My employee has resigned, Is there anything I need to do?
An Employee resignation is a common occurrence in the workplace. While it can be challenging to see a valuable team member leave, it’s essential for employers to handle the situation professionally and ensure a smooth transition. There are specific steps that employers need to take when an employee resigns.
This blog post aims to provide guidance on what you should do when faced with such a situation.
Acknowledge the Resignation
The most important thing to do if someone resigns is acknowledged their resignation in writing. There are a number of things you should confirm in the resignation acknowledgement letter, including:
- After the employee resignation, work out the agreed last date of employment, including confirmation of the required notice period – this helps avoid any disputes over final dates of employment or notice periods;
- when they will be paid their last pay; and
- confirm any holiday pay they may be due as a result of holidays accrued but not taken.
There may be circumstances when an employee owes you money e.g. because they have taken more holiday than they have accrued; or perhaps because you have paid for training for them and it’s in their contract that this is to be repaid – this too should be confirmed in writing in the employee resignation acknowledgement letter. Please note that some caution should be exercised before making any deductions from someone’s final salary. We can advise on this if you need help.
On occasion, you may find someone resigns verbally in the heat of a moment. It’s always good practice to allow them a chance to cool off. Then following this you should revisit their decision to verbally resign with them and check that they are sure this is what they want to do. If their decision remains to resign you should ask them to confirm this to you in writing to you, and you should then acknowledge this in writing, as above.
If they don’t confirm in writing in their employee resignation, you should write out to them acknowledging their verbal resignation and confirm everything in writing. In these circumstances, you should send recorded delivery to demonstrate you have a paper trail should they attempt to dispute later they did resign.
Conduct an Exit Interview
Offer the departing employee an opportunity to participate in an exit interview. This interview can provide valuable insights into their reasons for leaving, their overall experience with the company, and suggestions for improvement. It allows you to gain feedback and identify areas where you can make positive changes to retain future employees.
Communicate with the Team
Once the employee resignation is confirmed, communicate the news to the rest of your team. Be transparent and avoid speculation or rumours. Address any concerns they may have, provide reassurance, and discuss how you plan to manage the workload during the transition period. Open lines of communication can help maintain morale and reduce anxiety among the remaining employees.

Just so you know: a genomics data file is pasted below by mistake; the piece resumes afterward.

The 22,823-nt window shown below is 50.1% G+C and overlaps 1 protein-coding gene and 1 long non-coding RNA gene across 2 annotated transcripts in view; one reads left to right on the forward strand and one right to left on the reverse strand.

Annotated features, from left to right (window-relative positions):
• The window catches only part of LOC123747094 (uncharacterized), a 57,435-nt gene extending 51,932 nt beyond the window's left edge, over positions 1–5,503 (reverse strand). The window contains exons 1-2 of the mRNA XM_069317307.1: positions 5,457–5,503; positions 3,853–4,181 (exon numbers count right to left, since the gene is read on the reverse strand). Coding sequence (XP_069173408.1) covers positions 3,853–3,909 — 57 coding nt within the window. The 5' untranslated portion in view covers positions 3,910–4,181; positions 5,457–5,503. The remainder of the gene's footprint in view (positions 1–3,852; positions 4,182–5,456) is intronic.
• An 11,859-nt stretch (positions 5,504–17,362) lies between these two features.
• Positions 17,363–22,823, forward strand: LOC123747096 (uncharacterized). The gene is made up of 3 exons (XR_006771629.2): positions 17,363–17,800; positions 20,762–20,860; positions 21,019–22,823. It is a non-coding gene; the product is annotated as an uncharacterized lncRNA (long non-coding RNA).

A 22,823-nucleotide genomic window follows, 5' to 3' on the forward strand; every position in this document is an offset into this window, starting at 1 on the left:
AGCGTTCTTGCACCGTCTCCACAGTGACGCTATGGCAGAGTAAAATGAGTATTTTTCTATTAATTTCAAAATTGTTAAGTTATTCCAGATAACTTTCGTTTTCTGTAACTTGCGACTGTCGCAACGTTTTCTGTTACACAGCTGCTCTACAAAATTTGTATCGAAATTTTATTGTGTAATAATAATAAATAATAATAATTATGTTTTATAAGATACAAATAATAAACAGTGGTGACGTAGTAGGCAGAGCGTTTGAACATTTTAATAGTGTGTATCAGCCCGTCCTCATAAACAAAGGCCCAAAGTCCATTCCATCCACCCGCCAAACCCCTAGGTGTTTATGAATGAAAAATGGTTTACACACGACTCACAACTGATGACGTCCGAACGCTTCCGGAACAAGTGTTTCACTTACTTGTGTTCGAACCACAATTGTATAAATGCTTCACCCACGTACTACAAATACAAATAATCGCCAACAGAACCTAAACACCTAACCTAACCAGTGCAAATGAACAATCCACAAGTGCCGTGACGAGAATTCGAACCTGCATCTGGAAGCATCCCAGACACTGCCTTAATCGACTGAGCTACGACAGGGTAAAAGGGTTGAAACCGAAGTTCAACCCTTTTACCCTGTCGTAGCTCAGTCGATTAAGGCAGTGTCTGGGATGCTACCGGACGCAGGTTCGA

Prepare for Knowledge Transfer
If the resigning employee holds critical knowledge or responsibilities, take proactive measures to ensure a smooth transfer of their duties. Identify potential successors or individuals who can temporarily fill the gap. Arrange for knowledge-sharing sessions or provide relevant documentation to facilitate a seamless handover.
Conduct an Internal Review
Take the employee resignation as an opportunity to reflect on the departure and evaluate if there are any underlying issues within your organisation. Assess whether the resignation was isolated or indicative of a larger problem, such as low employee morale, lack of growth opportunities, or ineffective management practices. Use the insights gained to implement changes and improve retention rates in the future.
Process Final Payments
Calculate the employee’s final payment, including salary, any outstanding leave entitlement, and other applicable benefits or bonuses. Ensure that all necessary deductions, such as taxes and pension contributions, are accounted for correctly. Pay the final amount promptly, in accordance with legal requirements and your internal payroll procedures.
Handle Company Property and Access
Once you receive an employee resignation, retrieve any company property in the possession of the departing employee, such as laptops, access cards, or keys. Terminate their access to company systems, databases, and email accounts, ensuring that all confidential information is protected. Follow your organisation’s protocols to safeguard sensitive data and maintain the security of your systems.
Some other useful things to consider when you receive a resignation include:
- Do you wish your employee to work out their full notice period? If their contract provides it you may find it helpful to pay them in lieu of all or part of their notice period. This will affect when their actual final date of employment is.
- Consider whether garden leave during their notice period might be appropriate, only if their contract has a provision for placing them on garden leave.
- Think about recruiting a replacement – we can help support your recruitment needs with job adverts, screening applicants, arranging interviews etc.
- Do you need to arrange a handover?
- Finally, say farewell and part on good terms
- Be careful about what you include in providing references
When you receive an employee resignation, it’s crucial for employers to handle the situation efficiently and professionally. Following the steps outlined above will help ensure a smooth transition, maintain positive relationships, and protect the interests of both the departing employee and the organisation. By addressing the resignation process with care, you can mitigate any potential disruptions and set the stage for future success.
Here at the HR Booth, we have the expertise to help make any employee resignation as smooth for you and your business as possible.